Check out this article from The Star:
Secret deal between Canada’s spies and border guards raises concerns
A memorandum of understanding between the two agencies allowed info sharing, joint operations without political oversight.
By: Alex Boutilier Ottawa Bureau Reporter, Published on Thu Jul 02 2015
OTTAWA—A secret deal between Canada’s spies and border guards proposed more information sharing and joint operations without the need for political sign-off, the Star has learned.
A 2014 deal between the Canadian Security Intelligence Service and the Canada Border Services Agency proposed the two agencies be allowed to share information and resources without the prior approval of their political masters.
“The Framework (Memorandum of Understanding) will also authorize (CSIS) to enter into more specific arrangements with CBSA, as required, without the necessity to seek your approval each time,” wrote CSIS director Michel Coulombe in a memo explaining the deal to Public Safety Minister Steven Blaney.
Blaney’s office won’t say whether or not the deal has been approved.
The deal, obtained under access to information law, would permit the two agencies to share “investigative techniques, the provision of equipment, the sharing of information, resources or personnel” to assist one another to meet shared objectives.
CSIS is allowed to enter into agreements with other departments and agencies, including foreign partners, and routinely does. But the rules governing the spy agency state that CSIS needs the express permission from the public safety minister to do so.
But Coulombe explicitly stated that, under the new deal, Blaney’s approval would not be required for further co-operation between the two agencies. Both would otherwise have to follow their respective mandates, the deal states.
The Star requested an interview with Blaney, and provided a detailed list of questions. That interview request was denied. Blaney’s office would not say if the minister approved the deal, and did not respond to the Star’s questions.
Jeremy Laurin, a spokesperson for the minister, instead provided a written statement referencing the threat of “jihadi terrorists” and the necessity for national security agencies to work together.
“In today’s global threat environment, national security is a team effort — which means that CSIS works with many domestic partners,” Laurin wrote. “CBSA is one of those partners.”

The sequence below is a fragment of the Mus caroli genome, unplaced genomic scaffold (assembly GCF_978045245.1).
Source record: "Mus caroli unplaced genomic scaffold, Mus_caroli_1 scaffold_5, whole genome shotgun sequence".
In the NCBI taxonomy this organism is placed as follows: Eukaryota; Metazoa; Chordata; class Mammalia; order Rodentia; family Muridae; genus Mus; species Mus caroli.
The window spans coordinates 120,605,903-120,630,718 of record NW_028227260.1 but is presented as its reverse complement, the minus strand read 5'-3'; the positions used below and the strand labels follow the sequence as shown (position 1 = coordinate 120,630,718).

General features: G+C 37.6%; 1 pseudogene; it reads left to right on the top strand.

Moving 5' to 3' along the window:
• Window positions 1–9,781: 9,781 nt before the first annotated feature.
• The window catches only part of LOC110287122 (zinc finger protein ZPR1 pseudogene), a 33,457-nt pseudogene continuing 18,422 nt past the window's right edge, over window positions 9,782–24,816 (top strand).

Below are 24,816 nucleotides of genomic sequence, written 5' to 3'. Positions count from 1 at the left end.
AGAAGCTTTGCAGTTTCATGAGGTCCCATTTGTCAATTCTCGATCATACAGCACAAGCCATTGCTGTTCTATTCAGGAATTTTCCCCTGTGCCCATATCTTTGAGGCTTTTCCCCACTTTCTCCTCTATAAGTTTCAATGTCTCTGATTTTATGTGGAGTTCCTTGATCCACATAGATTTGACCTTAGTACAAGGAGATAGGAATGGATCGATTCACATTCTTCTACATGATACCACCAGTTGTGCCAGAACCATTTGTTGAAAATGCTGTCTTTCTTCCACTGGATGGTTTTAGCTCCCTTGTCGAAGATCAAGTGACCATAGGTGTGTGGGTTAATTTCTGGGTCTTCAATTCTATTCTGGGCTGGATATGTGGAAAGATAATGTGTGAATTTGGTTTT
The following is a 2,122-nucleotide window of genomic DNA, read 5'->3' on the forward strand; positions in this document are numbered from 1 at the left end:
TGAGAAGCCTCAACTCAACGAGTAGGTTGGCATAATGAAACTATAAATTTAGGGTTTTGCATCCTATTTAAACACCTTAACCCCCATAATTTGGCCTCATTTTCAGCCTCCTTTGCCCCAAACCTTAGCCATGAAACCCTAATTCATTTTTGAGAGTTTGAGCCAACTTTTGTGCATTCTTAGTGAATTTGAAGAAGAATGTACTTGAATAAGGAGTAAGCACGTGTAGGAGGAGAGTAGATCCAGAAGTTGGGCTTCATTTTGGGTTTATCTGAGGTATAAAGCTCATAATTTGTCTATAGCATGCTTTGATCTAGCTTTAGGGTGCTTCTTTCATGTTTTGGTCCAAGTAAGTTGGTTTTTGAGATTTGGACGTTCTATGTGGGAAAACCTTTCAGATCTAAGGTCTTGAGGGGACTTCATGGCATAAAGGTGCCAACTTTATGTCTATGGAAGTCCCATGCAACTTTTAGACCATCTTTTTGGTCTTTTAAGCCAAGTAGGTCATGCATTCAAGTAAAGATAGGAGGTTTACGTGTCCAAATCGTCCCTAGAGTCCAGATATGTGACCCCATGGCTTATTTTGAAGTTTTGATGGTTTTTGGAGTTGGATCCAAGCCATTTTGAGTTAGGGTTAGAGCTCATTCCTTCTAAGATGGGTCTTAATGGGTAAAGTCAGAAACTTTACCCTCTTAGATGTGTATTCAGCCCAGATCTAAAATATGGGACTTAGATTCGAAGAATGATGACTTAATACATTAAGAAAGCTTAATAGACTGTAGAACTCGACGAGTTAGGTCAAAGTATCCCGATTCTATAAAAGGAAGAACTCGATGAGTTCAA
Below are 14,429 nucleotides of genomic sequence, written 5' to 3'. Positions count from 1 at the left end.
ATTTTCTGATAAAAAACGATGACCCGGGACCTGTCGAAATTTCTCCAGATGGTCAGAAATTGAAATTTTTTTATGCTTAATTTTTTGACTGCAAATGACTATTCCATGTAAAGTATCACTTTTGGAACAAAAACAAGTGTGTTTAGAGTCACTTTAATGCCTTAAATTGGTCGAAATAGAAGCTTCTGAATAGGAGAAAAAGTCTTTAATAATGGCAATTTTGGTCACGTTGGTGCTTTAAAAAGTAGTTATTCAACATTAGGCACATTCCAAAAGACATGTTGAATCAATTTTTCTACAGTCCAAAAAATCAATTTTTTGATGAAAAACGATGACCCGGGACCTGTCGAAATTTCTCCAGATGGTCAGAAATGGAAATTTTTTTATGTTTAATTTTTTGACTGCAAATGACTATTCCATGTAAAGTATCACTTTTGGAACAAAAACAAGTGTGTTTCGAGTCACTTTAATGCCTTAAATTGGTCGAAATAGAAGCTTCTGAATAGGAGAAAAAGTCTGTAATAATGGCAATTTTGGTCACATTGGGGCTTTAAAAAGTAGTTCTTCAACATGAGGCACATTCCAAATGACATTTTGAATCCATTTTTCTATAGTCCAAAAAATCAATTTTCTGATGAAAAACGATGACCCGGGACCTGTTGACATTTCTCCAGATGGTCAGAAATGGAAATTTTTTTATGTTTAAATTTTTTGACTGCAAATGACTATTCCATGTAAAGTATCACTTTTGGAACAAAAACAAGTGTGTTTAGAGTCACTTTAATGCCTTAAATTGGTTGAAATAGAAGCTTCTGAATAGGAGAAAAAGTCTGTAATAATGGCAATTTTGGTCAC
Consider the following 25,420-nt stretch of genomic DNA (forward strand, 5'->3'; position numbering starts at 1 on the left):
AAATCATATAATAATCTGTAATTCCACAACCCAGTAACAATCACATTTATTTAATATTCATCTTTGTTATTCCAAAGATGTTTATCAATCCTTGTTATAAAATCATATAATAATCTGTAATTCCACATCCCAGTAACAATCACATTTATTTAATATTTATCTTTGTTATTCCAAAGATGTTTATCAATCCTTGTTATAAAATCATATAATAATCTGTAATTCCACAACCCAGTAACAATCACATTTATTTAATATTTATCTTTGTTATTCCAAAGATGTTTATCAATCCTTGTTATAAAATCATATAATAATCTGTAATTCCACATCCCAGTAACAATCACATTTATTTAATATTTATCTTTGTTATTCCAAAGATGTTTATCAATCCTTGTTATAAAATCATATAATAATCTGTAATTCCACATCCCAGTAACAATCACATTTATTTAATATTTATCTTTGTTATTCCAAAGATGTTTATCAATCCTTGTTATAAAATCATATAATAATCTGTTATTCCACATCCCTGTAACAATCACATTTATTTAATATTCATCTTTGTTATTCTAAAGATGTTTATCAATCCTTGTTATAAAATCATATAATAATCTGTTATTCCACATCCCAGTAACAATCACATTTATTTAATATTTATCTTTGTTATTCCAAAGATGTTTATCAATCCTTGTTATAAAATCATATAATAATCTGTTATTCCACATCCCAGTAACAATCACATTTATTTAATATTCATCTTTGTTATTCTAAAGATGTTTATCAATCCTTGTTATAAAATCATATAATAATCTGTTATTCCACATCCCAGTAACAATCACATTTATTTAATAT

It’s not clear when the deal itself was drafted — the documents themselves are undated, but were released in a batch of briefing notes written last summer. That means the proposal would have crossed Blaney’s desk well before the Conservatives introduced controversial new terror laws that drastically expanded the agency’s mandate.
Bill C-51 allows CSIS to “disrupt” real or perceived threats to national security, rather than passing the intelligence they gather to an enforcement agency. The legislation, which recently became law, also greatly expands government agencies’ ability to share information deemed relevant to national security.
While the scope of the information sharing provisions alarmed security researchers and privacy experts, the majority Conservatives said they were necessary to ensure Canadians were kept safe. But The Canadian Press reported Wednesday that CSIS had told senior bureaucrats that improvements to their access to information could be achieved within the existing law.
Wesley Wark, a security researcher at the University of Ottawa, said it’s not uncommon for agencies to have formal agreements governing joint operations. But this deal in particular, Wark said, appears to diminish political accountability.
“It also shows a tendency on (the) part of the Harper government to allow for an erosion of ministerial accountability,” Wark wrote after reviewing the documents. “And it reminds us of one of the big holes in the fabric of accountability for security and intelligence — namely the absence of independent, external review of CBSA.”
Craig Forcese, also a University of Ottawa professor and vocal critic of Bill C-51, said the “stovepipe” nature of Canada’s intelligence review bodies is a major concern with these type of agreements.
The Security Intelligence Review Committee, for instance, can review actions taken by CSIS after the fact. But the committee has no ability to “follow the thread” of an operation when CSIS partners with another agency like CBSA, the RCMP, or Canada’s electronic spying agency, the Communications Security Establishment.
“If I had set out to intentionally design a system of accountability likely to break, it would look a lot like our current system of stovepiped review,” Forcese said.
“Add to that CBSA has no review body of its own — and, as best I know, is the only agency with a law enforcement or intelligence mandate in the country without some form of external, independent review or oversight.”
The Star requested the text of CSIS’s memorandums of understanding with other agencies. The agency declined to provide them, or to list which agencies it co-operates with, saying that the agency operates within its mandate, ministerial direction, and internal policy.
CSIS is permitted to enter into partnerships, both domestic and international, under Section 17 of the CSIS Act. The act requires the agency to get the go-ahead from the public safety minister beforehand.
If the CSIS-CBSA deal was accepted, the two agencies could co-operate without bothering to get approval from politicians.
The Conservatives’ controversial terror law allows for the free flow of information between 17 domestic law enforcement agencies and departments. Canada’s privacy commissioner has called the provision excessive.